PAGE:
One mark of the low state of affairs among us is religious boredom. Whether this is a thing in itself or merely a symptom of the thing, I do not know for sure, though I suspect that it is the latter. And that it is found to some degree almost everywhere among Christians is too evident to be denied.

Boredom is, of course, a state of mind resulting from trying to maintain an interest in something that holds no trace of interest for us (the boss’s jokes, say, or that lecture on the care and nurture of dahlias to which we went because we could not resist the enthusiastic urging of a friend). No one is bored by what he can in good conscience walk away from. Boredom comes when a man must try to hear with relish what for want of relish he hardly hears at all.

By this definition there is certainly much boredom in religion these days. The businessman on a Sunday morning whose mind is on golf can scarcely disguise his lack of interest in the sermon he is compelled to hear. The housewife who is unacquainted with the learned theological or philosophical jargon of the speaker; the young couple who feel a tingle of love for each other but who neither love nor know the One about whom the choir is singing-these cannot escape the low-grade mental pain we call boredom while they struggle to keep their attention focused upon the service. All these are too courteous to admit to others that they are bored and possibly too timid to admit it even to themselves, but I believe that a bit of candid confession would do us all good.

When Moses tarried in the mount, Israel became bored with the faith that sees the invisible and clamored for a god they could see and touch. And they displayed a great deal more enthusiasm for the golden calf than they did over the Lord God of Abraham. Later they tired of manna and complained against the monotony of their diet. On their petulant insistence they finally got flesh to eat, and that to their own undoing.

Those Christians who belong to the evangelical wing of the church (which I firmly believe is the only one that even approximates New Testament Christianity) have over the last half-century shown an increasing impatience with things invisible and eternal and have demanded and got a host of things visible and temporal to satisfy their fleshly appetites. Without Biblical authority, or any other right under the sun, carnal religious leaders have introduced a host of attractions that serve no purpose except to provide entertainment for the retarded saints.

It is now common practice in most evangelical churches to offer the people, especially the young people, a maximum of entertainment and a minimum of serious instruction. It is scarcely possible in most places to get anyone to attend a meeting where the only attraction is God. One can only conclude that God’s professed children are bored with Him, for they must be wooed to meeting with a stick of striped candy in the form of religious movies, games and refreshments.

This has influenced the whole pattern of church life, and even brought into being a new type of church architecture, designed to house the golden calf.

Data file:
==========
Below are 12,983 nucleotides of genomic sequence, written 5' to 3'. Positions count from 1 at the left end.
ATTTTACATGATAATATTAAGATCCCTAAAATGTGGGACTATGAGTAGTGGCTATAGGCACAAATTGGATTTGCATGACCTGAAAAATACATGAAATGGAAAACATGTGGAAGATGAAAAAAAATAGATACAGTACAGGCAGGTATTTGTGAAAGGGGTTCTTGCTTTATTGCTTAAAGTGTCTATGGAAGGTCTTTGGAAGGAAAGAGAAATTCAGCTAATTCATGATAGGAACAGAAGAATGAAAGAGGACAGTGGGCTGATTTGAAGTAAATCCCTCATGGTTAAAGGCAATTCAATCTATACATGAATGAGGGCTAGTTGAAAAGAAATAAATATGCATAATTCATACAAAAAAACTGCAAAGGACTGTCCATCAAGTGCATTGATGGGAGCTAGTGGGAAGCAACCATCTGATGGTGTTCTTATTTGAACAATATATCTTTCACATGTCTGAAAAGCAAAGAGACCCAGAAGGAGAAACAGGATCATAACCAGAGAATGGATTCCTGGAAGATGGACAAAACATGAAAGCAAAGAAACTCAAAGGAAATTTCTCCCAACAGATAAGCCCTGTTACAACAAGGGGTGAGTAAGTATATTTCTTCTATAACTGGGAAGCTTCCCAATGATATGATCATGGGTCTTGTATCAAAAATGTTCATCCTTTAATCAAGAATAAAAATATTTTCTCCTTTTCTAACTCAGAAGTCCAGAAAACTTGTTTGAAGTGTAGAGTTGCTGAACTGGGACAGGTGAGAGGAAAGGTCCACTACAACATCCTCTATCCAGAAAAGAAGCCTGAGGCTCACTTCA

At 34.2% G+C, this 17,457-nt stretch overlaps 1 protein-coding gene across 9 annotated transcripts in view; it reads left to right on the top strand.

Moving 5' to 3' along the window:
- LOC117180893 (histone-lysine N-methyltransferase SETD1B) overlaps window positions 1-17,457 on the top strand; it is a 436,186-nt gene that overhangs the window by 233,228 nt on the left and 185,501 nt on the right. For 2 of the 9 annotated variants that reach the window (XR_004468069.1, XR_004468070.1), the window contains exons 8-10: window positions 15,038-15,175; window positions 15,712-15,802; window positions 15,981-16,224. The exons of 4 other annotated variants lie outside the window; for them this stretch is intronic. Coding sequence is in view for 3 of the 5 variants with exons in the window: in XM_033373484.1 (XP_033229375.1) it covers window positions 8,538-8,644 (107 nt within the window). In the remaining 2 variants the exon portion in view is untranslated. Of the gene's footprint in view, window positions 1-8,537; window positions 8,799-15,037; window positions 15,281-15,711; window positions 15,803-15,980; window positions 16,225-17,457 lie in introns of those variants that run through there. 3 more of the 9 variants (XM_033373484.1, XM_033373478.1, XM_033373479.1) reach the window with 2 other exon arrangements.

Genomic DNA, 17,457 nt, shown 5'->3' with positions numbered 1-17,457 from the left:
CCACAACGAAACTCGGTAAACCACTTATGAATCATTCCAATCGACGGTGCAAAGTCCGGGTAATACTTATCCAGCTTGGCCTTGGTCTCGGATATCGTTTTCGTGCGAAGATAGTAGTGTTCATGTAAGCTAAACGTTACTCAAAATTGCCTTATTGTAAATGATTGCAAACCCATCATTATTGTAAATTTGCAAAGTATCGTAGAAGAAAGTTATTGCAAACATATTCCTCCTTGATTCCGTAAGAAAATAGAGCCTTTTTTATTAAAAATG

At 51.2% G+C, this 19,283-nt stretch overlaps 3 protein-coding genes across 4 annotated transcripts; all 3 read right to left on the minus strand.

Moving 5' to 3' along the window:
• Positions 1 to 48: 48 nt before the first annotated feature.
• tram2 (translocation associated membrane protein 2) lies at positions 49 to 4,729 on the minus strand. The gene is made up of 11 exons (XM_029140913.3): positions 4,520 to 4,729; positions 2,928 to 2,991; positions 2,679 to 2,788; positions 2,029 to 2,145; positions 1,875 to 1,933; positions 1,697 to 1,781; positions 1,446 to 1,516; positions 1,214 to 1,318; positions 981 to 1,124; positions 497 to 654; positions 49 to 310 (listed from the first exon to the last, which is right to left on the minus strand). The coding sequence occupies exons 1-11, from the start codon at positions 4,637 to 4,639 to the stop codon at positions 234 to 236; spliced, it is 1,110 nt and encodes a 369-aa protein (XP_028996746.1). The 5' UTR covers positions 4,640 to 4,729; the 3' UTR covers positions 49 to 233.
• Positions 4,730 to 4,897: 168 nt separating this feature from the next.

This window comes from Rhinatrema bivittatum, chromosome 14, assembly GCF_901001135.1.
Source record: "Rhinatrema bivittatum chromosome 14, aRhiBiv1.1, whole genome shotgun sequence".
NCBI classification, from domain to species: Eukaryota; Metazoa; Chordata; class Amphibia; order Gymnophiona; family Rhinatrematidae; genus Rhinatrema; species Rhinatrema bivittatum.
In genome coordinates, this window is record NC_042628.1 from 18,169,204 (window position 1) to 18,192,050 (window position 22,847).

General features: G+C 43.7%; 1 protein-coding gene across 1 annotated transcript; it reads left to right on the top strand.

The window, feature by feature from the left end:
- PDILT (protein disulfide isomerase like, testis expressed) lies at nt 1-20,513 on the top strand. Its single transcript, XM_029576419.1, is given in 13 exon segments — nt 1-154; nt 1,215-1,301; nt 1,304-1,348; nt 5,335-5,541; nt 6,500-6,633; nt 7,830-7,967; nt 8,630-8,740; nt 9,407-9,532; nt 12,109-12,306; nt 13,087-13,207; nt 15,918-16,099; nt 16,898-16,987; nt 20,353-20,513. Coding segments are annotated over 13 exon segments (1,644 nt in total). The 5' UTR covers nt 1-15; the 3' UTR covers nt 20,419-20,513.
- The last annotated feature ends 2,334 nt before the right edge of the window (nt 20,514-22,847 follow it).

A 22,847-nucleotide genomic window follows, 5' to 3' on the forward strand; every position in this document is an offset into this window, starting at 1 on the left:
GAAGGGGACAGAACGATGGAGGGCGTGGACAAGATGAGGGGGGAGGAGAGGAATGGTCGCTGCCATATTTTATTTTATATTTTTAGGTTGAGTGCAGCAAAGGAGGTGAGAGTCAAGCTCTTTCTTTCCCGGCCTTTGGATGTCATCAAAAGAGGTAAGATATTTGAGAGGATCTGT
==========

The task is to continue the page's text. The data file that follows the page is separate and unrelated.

So we have the strange anomaly of orthodoxy in creed and heterodoxy in practice. The striped-candy technique has been so fully integrated into our present religious thinking that it is simply taken for granted. Its victims never dream that it is not a part of the teachings of Christ and His apostles.

Any objection to the carryings on of our present golden-calf Christianity is met with the triumphant reply, “But we are winning them!” And winning them to what? To true discipleship? To cross-carrying? To self-denial? To separation from the world? To crucifixion of the flesh? To holy living? To nobility of character? To a despising of the world’s treasures? To hard self-discipline? To love for God? To total committal to Christ? Of course the answer to all these questions is no.

We are paying a frightful price for our religious boredom. And that at the moment of the world’s mortal peril. Continue reading

It’s of Faith

Luther on Rom 1,17

The Reformation’s emphasis on faith alone was the result of Luther’s tortured struggles to resolve the issue of how a fallen sinner may be saved. “My situation was that, although an impeccable monk, I stood before God as a sinner troubled in conscience, and had no confidence that my character would satisfy Him. Night and day I pondered,” Luther said. The breakthrough came when Luther was given insight into Romans 1:17: “For therein is the righteousness of God revealed from faith to faith: as it is written, The just shall live by faith.” Luther later wrote: “Then I grasped that the justice of God is the righteousness by which, through grace and sheer mercy, He justifies us through faith. Immediately I felt myself to have gone through open doors into paradise.”

Joel R. Beeke, Living for God’s Glory: An Introduction to Calvinism (Lake Mary, FL: Reformation Trust Publishing, 2008), 138.

Christ’s Work for the Believer

Newton, though

2 Corinthians 5:14–21 (ESV)

14 For the love of Christ controls us, because we have concluded this: that one has died for all, therefore all have died; 15 and he died for all, that those who live might no longer live for themselves but for him who for their sake died and was raised.

16 From now on, therefore, we regard no one according to the flesh. Even though we once regarded Christ according to the flesh, we regard him thus no longer. 17 Therefore, if anyone is in Christ, he is a new creation. The old has passed away; behold, the new has come. 18 All this is from God, who through Christ reconciled us to himself and gave us the ministry of reconciliation; 19 that is, in Christ God was reconciling the world to himself, not counting their trespasses against them, and entrusting to us the message of reconciliation. 20 Therefore, we are ambassadors for Christ, God making his appeal through us. We implore you on behalf of Christ, be reconciled to God. 21 For our sake he made him to be sin who knew no sin, so that in him we might become the righteousness of God.